But I came and I survived! I found friends here, I found family here, I found a loving church where I feel I belong, where I am respected and where my relationship with Kati is celebrated.

I must say that I just didn’t survive all these years, I didn’t just make it through the 8 moves in 3 countries in the last 8 years. I have to be honest and say that I was carried all the way, from the beginning, to the end; from the tears of desperation and solitude, to the tears of joy and gratitude for each one of the people that I met in my path; the path that symbolically will end in my graduation on May 17th.

“Carry each other’s burdens, and in this way you will fulfill the law of Christ.”

When Paul wrote this letter to the people of Galatia, he knew what was going on in their communities because he had visited them twice before.
Paul spends the first 4 chapters warning them about the dangerous ideas that developed after his departure, and about the fact that some of them were teaching another “gospel” different from the gospel of Jesus Christ. The letter mentions that the controversies were related to certain jewish practices of the law of Moses.
Then in chapter 5 Paul talks about the freedom from the law that is experienced by those who follow the way of Jesus; the fulfillment of the law in loving the neighbor as ourselves; and gives them a list of the fruit of the spirit incarnated in their lives.

What I see in this Epistle to the Galatians is that Paul is not criticizing the Mosaic Covenant per se, because obviously Jesus followed and honored it.  No, rather what Paul criticizes is living under those laws and becoming submissive to them to the point of forgetting what the gospel is really about.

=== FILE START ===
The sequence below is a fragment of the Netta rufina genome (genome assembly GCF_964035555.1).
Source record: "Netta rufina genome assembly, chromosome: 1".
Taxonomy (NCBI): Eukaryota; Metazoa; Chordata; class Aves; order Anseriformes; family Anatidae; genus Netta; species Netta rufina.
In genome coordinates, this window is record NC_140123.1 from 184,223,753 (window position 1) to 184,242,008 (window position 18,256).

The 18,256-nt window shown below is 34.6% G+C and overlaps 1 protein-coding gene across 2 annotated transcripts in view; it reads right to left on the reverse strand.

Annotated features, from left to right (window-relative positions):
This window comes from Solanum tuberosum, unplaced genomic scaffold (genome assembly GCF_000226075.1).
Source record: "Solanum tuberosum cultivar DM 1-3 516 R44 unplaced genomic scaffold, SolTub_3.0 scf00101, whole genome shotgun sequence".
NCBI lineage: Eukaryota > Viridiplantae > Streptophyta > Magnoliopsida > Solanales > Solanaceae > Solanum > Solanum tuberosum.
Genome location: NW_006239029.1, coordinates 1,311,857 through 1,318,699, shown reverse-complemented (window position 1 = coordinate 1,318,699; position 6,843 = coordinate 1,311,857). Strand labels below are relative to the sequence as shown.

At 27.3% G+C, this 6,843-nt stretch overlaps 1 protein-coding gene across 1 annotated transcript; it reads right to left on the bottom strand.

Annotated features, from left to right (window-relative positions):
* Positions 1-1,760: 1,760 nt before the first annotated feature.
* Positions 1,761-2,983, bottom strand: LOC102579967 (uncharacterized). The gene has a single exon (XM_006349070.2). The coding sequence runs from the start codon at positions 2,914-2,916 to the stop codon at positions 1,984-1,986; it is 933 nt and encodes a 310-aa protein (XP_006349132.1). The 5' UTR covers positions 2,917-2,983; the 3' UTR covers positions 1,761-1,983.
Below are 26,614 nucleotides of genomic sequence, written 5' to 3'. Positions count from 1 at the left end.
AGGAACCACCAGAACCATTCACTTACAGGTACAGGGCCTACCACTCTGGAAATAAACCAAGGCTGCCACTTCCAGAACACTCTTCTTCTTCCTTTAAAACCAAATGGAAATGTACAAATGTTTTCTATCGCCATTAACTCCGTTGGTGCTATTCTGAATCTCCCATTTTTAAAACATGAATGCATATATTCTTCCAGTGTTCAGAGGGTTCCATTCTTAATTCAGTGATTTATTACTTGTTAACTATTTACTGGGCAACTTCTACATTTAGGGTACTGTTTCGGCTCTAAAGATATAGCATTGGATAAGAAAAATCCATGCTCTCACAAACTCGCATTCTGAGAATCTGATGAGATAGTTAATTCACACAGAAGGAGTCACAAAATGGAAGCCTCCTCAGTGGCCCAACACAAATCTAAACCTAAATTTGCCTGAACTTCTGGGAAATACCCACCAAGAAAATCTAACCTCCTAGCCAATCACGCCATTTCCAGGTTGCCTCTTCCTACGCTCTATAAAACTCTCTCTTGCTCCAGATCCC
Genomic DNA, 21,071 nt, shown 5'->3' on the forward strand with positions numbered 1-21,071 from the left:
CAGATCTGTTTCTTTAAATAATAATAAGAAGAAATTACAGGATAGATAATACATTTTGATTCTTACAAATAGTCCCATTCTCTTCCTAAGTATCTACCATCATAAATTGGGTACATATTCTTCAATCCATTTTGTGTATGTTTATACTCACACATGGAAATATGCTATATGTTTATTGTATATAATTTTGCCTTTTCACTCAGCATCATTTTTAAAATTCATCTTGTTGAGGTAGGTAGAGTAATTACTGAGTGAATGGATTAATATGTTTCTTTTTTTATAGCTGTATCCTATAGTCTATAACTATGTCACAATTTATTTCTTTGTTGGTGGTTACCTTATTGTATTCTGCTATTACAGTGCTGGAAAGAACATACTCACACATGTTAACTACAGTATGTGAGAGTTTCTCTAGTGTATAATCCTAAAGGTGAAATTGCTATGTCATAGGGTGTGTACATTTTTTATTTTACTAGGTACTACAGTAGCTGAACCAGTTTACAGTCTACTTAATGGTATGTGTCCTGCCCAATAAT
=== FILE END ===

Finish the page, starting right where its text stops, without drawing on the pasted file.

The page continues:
He says that the liberating message of Jesus is about expressing the presence of the Holy Spirit in our lives though love, joy, peace, patience, kindness, goodness, faithfulness, gentleness and self-control, not just following rules that actually could potentially become obstacles against expressing or living out those divine characteristics.

Then in Chapter 6 Paul concludes, saying that if you really say that you love your neighbor, if you really value the life of your brother or sister, then you will carry their burdens.  And, your brothers and sisters will carry yours.  Thus is the law of Christ fulfilled.

In my case, the people that hurt me were those who sincerely believed and believe that they are following God’s law; but that law itself has become god for them and their desire to be “righteous” causes them to be separated from the people around them.

But more importantly and powerfully, I have experienced the presence of God in all the people who have touched me and helped me carry my burdens all these years.  They have shown me that the fruits of the Spirit are lived out day to day–in an unexpected greeting, in doors opened for a conversation or a meal, in a text message, and in a listening with empathy and affection.

I also believe that I’ve helped carry others’ burdens, especially after having been able to see things with a new perspective, after having survived so much homophobia.

I truly believe that the community of God is a collective project where each one of us has a specific role but we also all have one in common—to hold our neighbor’s hand and say: just keep going.